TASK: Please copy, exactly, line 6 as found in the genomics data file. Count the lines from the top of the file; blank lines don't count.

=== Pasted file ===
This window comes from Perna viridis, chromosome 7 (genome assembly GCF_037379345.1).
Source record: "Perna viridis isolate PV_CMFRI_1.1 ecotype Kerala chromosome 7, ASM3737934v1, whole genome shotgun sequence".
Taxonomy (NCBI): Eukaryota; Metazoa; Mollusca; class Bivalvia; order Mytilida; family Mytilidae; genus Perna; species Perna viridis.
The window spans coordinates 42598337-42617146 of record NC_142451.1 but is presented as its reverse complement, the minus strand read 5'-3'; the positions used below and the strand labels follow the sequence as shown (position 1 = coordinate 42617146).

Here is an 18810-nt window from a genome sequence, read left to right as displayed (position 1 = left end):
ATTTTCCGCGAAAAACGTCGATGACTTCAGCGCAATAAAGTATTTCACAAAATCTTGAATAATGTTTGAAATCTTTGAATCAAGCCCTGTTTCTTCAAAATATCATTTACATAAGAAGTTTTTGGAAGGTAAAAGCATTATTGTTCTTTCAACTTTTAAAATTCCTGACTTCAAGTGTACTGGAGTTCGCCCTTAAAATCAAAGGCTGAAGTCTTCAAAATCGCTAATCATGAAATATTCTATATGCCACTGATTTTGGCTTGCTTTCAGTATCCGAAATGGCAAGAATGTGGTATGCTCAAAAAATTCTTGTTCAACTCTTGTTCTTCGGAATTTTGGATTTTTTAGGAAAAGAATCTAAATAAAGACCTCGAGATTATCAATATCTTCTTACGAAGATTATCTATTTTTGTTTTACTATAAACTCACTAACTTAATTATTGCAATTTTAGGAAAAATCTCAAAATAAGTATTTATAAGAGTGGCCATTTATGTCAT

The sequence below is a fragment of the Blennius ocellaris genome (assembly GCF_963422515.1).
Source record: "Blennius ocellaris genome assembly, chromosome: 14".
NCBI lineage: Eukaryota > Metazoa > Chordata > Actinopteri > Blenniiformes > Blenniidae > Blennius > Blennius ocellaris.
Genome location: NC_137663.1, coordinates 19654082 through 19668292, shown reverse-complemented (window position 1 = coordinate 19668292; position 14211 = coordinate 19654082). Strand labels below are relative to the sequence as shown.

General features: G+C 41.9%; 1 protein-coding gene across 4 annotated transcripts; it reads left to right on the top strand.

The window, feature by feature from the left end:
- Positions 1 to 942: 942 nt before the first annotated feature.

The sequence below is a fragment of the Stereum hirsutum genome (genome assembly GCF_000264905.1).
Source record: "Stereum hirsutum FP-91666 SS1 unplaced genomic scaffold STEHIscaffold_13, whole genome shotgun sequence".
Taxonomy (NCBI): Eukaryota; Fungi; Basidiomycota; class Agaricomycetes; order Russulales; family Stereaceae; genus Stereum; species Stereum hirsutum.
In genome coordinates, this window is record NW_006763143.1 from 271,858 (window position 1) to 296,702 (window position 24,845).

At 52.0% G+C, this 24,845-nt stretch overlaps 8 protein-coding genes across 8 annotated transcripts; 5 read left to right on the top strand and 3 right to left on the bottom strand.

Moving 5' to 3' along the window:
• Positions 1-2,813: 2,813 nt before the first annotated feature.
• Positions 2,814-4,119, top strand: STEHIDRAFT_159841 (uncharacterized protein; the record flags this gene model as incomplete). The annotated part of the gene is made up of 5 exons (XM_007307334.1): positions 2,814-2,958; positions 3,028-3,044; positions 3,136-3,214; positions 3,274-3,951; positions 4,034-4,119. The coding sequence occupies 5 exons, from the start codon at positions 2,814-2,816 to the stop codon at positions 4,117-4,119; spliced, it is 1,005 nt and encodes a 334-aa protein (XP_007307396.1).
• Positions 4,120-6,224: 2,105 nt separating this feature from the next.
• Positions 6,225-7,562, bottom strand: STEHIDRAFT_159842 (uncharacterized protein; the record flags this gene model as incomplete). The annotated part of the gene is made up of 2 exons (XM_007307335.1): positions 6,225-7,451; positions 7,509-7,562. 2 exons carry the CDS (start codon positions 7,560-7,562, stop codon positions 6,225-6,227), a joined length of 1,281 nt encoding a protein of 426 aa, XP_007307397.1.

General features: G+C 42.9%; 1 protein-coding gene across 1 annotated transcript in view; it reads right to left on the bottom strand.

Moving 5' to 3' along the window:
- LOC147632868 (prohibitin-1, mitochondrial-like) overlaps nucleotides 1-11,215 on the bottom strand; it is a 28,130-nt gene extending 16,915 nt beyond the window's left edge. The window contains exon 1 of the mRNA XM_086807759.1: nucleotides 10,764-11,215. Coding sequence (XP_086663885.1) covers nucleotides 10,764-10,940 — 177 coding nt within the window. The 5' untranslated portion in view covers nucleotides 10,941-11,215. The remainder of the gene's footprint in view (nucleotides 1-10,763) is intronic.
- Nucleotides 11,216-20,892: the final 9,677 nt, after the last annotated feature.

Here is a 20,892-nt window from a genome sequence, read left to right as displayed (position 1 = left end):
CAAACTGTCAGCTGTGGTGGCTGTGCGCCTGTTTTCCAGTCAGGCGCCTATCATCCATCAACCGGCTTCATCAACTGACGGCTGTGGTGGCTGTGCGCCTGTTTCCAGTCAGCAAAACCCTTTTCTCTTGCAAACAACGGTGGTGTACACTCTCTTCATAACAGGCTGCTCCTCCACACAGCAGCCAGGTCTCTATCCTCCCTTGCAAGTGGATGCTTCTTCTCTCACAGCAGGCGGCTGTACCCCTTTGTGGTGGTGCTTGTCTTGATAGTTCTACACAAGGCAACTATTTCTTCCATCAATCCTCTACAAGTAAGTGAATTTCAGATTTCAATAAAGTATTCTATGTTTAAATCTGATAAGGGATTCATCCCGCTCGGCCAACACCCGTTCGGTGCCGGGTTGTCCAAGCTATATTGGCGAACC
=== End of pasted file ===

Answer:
ATTTTCCGCGAAAAACGTCGATGACTTCAGCGCAATAAAGTATTTCACAAAATCTTGAATAATGTTTGAAATCTTTGAATCAAGCCCTGTTTCTTCAAAATATCATTTACATAAGAAGTTTTTGGAAGGTAAAAGCATTATTGTTCTTTCAACTTTTAAAATTCCTGACTTCAAGTGTACTGGAGTTCGCCCTTAAAATCAAAGGCTGAAGTCTTCAAAATCGCTAATCATGAAATATTCTATATGCCACTGATTTTGGCTTGCTTTCAGTATCCGAAATGGCAAGAATGTGGTATGCTCAAAAAATTCTTGTTCAACTCTTGTTCTTCGGAATTTTGGATTTTTTAGGAAAAGAATCTAAATAAAGACCTCGAGATTATCAATATCTTCTTACGAAGATTATCTATTTTTGTTTTACTATAAACTCACTAACTTAATTATTGCAATTTTAGGAAAAATCTCAAAATAAGTATTTATAAGAGTGGCCATTTATGTCAT